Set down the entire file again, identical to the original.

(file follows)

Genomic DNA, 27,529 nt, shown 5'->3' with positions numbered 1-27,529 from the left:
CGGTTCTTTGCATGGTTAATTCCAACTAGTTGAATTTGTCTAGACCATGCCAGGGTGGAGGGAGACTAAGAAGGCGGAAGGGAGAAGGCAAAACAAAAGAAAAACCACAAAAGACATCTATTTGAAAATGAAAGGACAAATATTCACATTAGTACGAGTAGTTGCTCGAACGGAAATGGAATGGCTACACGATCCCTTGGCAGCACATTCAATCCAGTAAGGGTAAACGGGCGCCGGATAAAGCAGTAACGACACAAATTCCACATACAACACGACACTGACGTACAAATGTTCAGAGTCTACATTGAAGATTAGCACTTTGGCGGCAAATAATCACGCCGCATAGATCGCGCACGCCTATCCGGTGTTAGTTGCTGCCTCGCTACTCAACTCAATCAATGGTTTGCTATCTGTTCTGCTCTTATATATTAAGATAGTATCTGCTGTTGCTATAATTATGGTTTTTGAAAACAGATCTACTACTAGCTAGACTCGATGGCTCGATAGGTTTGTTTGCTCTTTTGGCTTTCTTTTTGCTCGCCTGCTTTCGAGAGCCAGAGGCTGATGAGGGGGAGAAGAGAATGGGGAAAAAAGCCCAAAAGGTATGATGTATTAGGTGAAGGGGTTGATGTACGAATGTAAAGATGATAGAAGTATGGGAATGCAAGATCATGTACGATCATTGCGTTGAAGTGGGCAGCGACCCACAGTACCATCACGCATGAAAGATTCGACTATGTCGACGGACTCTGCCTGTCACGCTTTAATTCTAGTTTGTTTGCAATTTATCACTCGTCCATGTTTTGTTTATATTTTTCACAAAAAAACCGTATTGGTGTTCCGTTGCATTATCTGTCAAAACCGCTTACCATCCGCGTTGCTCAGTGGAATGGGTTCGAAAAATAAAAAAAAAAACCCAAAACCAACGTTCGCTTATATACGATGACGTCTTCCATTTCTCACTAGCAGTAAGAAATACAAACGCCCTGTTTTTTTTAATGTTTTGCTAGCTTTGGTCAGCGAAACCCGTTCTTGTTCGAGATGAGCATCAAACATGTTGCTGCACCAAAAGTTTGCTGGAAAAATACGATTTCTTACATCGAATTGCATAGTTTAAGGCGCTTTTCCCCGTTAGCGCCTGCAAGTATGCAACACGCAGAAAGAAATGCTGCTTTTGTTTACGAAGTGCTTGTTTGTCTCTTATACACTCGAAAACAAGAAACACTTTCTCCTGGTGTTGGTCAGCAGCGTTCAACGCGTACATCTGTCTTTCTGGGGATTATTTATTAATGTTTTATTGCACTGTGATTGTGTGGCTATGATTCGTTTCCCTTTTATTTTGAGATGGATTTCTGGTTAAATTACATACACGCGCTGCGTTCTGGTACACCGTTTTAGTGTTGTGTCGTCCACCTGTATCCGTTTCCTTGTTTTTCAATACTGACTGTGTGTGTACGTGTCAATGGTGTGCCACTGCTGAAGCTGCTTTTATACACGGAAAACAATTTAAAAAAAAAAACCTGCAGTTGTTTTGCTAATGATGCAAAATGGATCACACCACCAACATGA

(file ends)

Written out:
Genomic DNA, 27,529 nt, shown 5'->3' with positions numbered 1-27,529 from the left:
CGGTTCTTTGCATGGTTAATTCCAACTAGTTGAATTTGTCTAGACCATGCCAGGGTGGAGGGAGACTAAGAAGGCGGAAGGGAGAAGGCAAAACAAAAGAAAAACCACAAAAGACATCTATTTGAAAATGAAAGGACAAATATTCACATTAGTACGAGTAGTTGCTCGAACGGAAATGGAATGGCTACACGATCCCTTGGCAGCACATTCAATCCAGTAAGGGTAAACGGGCGCCGGATAAAGCAGTAACGACACAAATTCCACATACAACACGACACTGACGTACAAATGTTCAGAGTCTACATTGAAGATTAGCACTTTGGCGGCAAATAATCACGCCGCATAGATCGCGCACGCCTATCCGGTGTTAGTTGCTGCCTCGCTACTCAACTCAATCAATGGTTTGCTATCTGTTCTGCTCTTATATATTAAGATAGTATCTGCTGTTGCTATAATTATGGTTTTTGAAAACAGATCTACTACTAGCTAGACTCGATGGCTCGATAGGTTTGTTTGCTCTTTTGGCTTTCTTTTTGCTCGCCTGCTTTCGAGAGCCAGAGGCTGATGAGGGGGAGAAGAGAATGGGGAAAAAAGCCCAAAAGGTATGATGTATTAGGTGAAGGGGTTGATGTACGAATGTAAAGATGATAGAAGTATGGGAATGCAAGATCATGTACGATCATTGCGTTGAAGTGGGCAGCGACCCACAGTACCATCACGCATGAAAGATTCGACTATGTCGACGGACTCTGCCTGTCACGCTTTAATTCTAGTTTGTTTGCAATTTATCACTCGTCCATGTTTTGTTTATATTTTTCACAAAAAAACCGTATTGGTGTTCCGTTGCATTATCTGTCAAAACCGCTTACCATCCGCGTTGCTCAGTGGAATGGGTTCGAAAAATAAAAAAAAAAACCCAAAACCAACGTTCGCTTATATACGATGACGTCTTCCATTTCTCACTAGCAGTAAGAAATACAAACGCCCTGTTTTTTTTAATGTTTTGCTAGCTTTGGTCAGCGAAACCCGTTCTTGTTCGAGATGAGCATCAAACATGTTGCTGCACCAAAAGTTTGCTGGAAAAATACGATTTCTTACATCGAATTGCATAGTTTAAGGCGCTTTTCCCCGTTAGCGCCTGCAAGTATGCAACACGCAGAAAGAAATGCTGCTTTTGTTTACGAAGTGCTTGTTTGTCTCTTATACACTCGAAAACAAGAAACACTTTCTCCTGGTGTTGGTCAGCAGCGTTCAACGCGTACATCTGTCTTTCTGGGGATTATTTATTAATGTTTTATTGCACTGTGATTGTGTGGCTATGATTCGTTTCCCTTTTATTTTGAGATGGATTTCTGGTTAAATTACATACACGCGCTGCGTTCTGGTACACCGTTTTAGTGTTGTGTCGTCCACCTGTATCCGTTTCCTTGTTTTTCAATACTGACTGTGTGTGTACGTGTCAATGGTGTGCCACTGCTGAAGCTGCTTTTATACACGGAAAACAATTTAAAAAAAAAAACCTGCAGTTGTTTTGCTAATGATGCAAAATGGATCACACCACCAACATGA